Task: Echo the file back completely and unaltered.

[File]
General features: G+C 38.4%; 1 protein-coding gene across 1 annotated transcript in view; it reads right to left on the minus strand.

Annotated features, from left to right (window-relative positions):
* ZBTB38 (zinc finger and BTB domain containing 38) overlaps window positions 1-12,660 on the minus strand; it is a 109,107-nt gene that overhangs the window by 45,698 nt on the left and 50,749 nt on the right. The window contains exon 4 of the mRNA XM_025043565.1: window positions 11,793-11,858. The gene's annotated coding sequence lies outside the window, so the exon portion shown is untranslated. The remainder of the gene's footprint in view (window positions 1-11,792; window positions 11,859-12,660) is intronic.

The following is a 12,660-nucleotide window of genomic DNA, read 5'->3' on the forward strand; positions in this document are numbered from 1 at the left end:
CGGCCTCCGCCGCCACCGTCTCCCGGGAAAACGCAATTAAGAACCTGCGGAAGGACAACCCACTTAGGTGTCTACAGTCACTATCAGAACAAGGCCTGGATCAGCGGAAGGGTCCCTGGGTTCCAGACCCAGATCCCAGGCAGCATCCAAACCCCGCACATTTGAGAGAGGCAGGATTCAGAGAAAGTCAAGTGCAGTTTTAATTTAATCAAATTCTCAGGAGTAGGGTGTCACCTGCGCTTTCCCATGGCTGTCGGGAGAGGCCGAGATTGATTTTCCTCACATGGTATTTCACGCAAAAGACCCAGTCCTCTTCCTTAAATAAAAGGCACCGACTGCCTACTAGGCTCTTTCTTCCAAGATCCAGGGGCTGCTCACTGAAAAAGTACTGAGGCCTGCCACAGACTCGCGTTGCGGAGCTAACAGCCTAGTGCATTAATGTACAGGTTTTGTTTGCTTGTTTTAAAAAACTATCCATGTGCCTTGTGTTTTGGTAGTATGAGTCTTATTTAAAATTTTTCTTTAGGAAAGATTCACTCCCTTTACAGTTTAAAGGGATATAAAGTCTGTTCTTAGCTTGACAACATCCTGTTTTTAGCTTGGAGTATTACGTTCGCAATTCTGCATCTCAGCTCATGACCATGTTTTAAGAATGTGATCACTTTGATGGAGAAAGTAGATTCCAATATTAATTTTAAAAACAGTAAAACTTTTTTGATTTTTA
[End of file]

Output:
General features: G+C 38.4%; 1 protein-coding gene across 1 annotated transcript in view; it reads right to left on the minus strand.

Annotated features, from left to right (window-relative positions):
* ZBTB38 (zinc finger and BTB domain containing 38) overlaps window positions 1-12,660 on the minus strand; it is a 109,107-nt gene that overhangs the window by 45,698 nt on the left and 50,749 nt on the right. The window contains exon 4 of the mRNA XM_025043565.1: window positions 11,793-11,858. The gene's annotated coding sequence lies outside the window, so the exon portion shown is untranslated. The remainder of the gene's footprint in view (window positions 1-11,792; window positions 11,859-12,660) is intronic.

The following is a 12,660-nucleotide window of genomic DNA, read 5'->3' on the forward strand; positions in this document are numbered from 1 at the left end:
CGGCCTCCGCCGCCACCGTCTCCCGGGAAAACGCAATTAAGAACCTGCGGAAGGACAACCCACTTAGGTGTCTACAGTCACTATCAGAACAAGGCCTGGATCAGCGGAAGGGTCCCTGGGTTCCAGACCCAGATCCCAGGCAGCATCCAAACCCCGCACATTTGAGAGAGGCAGGATTCAGAGAAAGTCAAGTGCAGTTTTAATTTAATCAAATTCTCAGGAGTAGGGTGTCACCTGCGCTTTCCCATGGCTGTCGGGAGAGGCCGAGATTGATTTTCCTCACATGGTATTTCACGCAAAAGACCCAGTCCTCTTCCTTAAATAAAAGGCACCGACTGCCTACTAGGCTCTTTCTTCCAAGATCCAGGGGCTGCTCACTGAAAAAGTACTGAGGCCTGCCACAGACTCGCGTTGCGGAGCTAACAGCCTAGTGCATTAATGTACAGGTTTTGTTTGCTTGTTTTAAAAAACTATCCATGTGCCTTGTGTTTTGGTAGTATGAGTCTTATTTAAAATTTTTCTTTAGGAAAGATTCACTCCCTTTACAGTTTAAAGGGATATAAAGTCTGTTCTTAGCTTGACAACATCCTGTTTTTAGCTTGGAGTATTACGTTCGCAATTCTGCATCTCAGCTCATGACCATGTTTTAAGAATGTGATCACTTTGATGGAGAAAGTAGATTCCAATATTAATTTTAAAAACAGTAAAACTTTTTTGATTTTTA